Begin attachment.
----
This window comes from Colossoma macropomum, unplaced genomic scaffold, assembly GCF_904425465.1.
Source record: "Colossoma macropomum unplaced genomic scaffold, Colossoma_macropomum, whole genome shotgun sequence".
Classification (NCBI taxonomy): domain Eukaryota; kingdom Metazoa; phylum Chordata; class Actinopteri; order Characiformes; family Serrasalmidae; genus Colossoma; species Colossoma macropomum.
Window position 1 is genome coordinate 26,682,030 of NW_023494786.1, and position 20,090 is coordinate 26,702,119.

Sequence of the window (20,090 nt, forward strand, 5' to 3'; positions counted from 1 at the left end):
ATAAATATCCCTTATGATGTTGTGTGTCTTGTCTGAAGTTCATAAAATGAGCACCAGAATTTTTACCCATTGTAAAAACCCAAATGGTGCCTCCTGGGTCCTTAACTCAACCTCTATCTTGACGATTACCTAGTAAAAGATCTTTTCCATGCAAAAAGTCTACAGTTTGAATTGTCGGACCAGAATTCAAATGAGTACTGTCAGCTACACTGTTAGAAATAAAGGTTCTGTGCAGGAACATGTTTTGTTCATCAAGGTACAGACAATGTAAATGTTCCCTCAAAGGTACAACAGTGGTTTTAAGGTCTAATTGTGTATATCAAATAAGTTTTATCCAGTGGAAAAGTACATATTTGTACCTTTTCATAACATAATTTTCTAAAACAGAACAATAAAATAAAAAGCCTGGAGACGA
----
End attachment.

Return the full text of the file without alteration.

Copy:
This window comes from Colossoma macropomum, unplaced genomic scaffold, assembly GCF_904425465.1.
Source record: "Colossoma macropomum unplaced genomic scaffold, Colossoma_macropomum, whole genome shotgun sequence".
Classification (NCBI taxonomy): domain Eukaryota; kingdom Metazoa; phylum Chordata; class Actinopteri; order Characiformes; family Serrasalmidae; genus Colossoma; species Colossoma macropomum.
Window position 1 is genome coordinate 26,682,030 of NW_023494786.1, and position 20,090 is coordinate 26,702,119.

Sequence of the window (20,090 nt, forward strand, 5' to 3'; positions counted from 1 at the left end):
ATAAATATCCCTTATGATGTTGTGTGTCTTGTCTGAAGTTCATAAAATGAGCACCAGAATTTTTACCCATTGTAAAAACCCAAATGGTGCCTCCTGGGTCCTTAACTCAACCTCTATCTTGACGATTACCTAGTAAAAGATCTTTTCCATGCAAAAAGTCTACAGTTTGAATTGTCGGACCAGAATTCAAATGAGTACTGTCAGCTACACTGTTAGAAATAAAGGTTCTGTGCAGGAACATGTTTTGTTCATCAAGGTACAGACAATGTAAATGTTCCCTCAAAGGTACAACAGTGGTTTTAAGGTCTAATTGTGTATATCAAATAAGTTTTATCCAGTGGAAAAGTACATATTTGTACCTTTTCATAACATAATTTTCTAAAACAGAACAATAAAATAAAAAGCCTGGAGACGA